Nov 18, 2015 | By Alec

3D printing is, as you will have doubtlessly noticed, making quite a big splash in the robotics world and we regularly come across one intriguing 3D printed design after another. However, many still clearly seem to struggle to create intricate, flexible and delicate grippers that could be used for anything from 3D printed bionic hands to assembly line robots working with food or other delicate objects. That’s why we just had to share a particularly impressive robot with you called YuMi. Developed by Swiss automation technology group and 3D printed with the help of Belgian 3D printing company Materialise, YuMi was first showcased at the EXPO MILANO 2015 and is the world’s first collaborative dual-arm industrial robot our there – with grippers so precise they can handle eggs, fruit and more.

As the Swiss engineers from ABB explained, YuMi actually stuands for ‘You and Me’ and has been designed to automate small parts assembly in the growing consumer electronics industry – where your iPhones are still assembled by hand by underpaid workers. Featuring two arms, the YuMi has therefore been designed to take up exactly as much space as an ordinary worker on one of those assembly lines and could theoretically be imported to those factories tomorrow.

However, the hands necessary for those small electronics are also delicate enough to handle fruit and other types of food, which they showcased in laboratory experiments and at the Future Food District in Milan (see the videos below). This illustrates a fantastic dexterity and grip, while the pneumatic grippers are so sensitive that fragile or uneven objects are no problem whatsoever. And that’s particularly impressive, as most basic bionic hand designs tend to crush anything soft, while even glasses are known to crack under the pressure. That’s why Materialise’s Manager Engineering Services Philippe Schiettecatte calls them a ‘real engineering team effort’ that took quite a lot of effort to realize and 3D print over a two year period.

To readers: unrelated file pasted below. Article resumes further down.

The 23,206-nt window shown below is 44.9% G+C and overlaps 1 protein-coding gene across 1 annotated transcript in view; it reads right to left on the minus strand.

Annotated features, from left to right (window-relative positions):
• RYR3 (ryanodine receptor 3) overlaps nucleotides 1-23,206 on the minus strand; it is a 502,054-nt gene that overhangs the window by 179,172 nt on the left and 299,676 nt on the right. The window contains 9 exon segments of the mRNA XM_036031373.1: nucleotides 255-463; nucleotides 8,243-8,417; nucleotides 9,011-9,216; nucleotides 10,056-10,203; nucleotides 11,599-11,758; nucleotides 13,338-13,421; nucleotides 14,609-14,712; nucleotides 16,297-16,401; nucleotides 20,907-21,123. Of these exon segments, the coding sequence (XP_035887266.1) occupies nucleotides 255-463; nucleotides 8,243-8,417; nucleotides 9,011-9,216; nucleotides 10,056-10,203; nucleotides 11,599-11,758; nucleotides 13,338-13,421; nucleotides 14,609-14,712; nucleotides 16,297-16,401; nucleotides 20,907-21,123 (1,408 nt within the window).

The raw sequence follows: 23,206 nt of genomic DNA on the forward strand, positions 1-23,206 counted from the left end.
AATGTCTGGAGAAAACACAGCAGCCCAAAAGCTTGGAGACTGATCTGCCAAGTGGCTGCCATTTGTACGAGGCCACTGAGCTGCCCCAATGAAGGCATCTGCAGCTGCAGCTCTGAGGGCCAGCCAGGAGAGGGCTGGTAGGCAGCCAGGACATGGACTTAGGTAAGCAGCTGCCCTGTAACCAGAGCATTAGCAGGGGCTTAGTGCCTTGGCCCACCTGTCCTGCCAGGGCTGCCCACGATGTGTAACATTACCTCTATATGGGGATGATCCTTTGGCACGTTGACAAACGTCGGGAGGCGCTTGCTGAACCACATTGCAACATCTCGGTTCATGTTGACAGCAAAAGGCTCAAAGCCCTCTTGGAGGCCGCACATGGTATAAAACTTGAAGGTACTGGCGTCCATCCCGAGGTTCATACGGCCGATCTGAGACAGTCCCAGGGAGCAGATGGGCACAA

So how are they made? Well, as the engineering experts explain, they decided to drop the typical hinge designs completely, instead relying on air pressure and vacuum to control the grip. Not only does this make them virtually maintenance free, it also makes the hands very customizable – even five-fingered human hands with interlocking fingers can be realized with this approach. The inner wall of the ‘fingers’ are very sensitive, and increased pressure causes them to curve inwards towards the pressure point, or away from it with the help of vacuum. This enables them to grab any object, regardless of size or shape.

But of course, that’s not something easily 3D printed. Initially made in polyamide (PA12), which works great for a wide range of applications including the grippers’ base, the engineers were unhappy with the finger results. While flexible, they wore out quickly over time, losing their applicability. After several iterations, they instead stumbled on TPU 92A-1, a unique rubber-like, flexible material that can used on SLS 3D printers. Not only very flexible, it is also very strong and is highly resistant to wear and tear – making it a perfect fit.

Now 3D printed separately from the rest of the robot, these fingers can be configured for any product that is to be handled – or instance longer fingers can be 3D printed to grip products from underneath for additional security, while human-like hands with interlocking fingers are also easily made. With the help of 3D printing, the right hand for the right job is always available. They are also lightweight, need little maintenance and are easily replaced, suggesting that functional robotic hands are now finally becoming a viable production too. Could this be the 3D printing breakthrough the industry is waiting for?



Posted in 3D Printing Application



Maybe you also like:


Leave a comment:

Your Name:


Subscribe us to Feeds twitter facebook   

About provides the latest news about 3D printing technology and 3D printers. We are now seven years old and have around 1.5 million unique visitors per month.

News Archive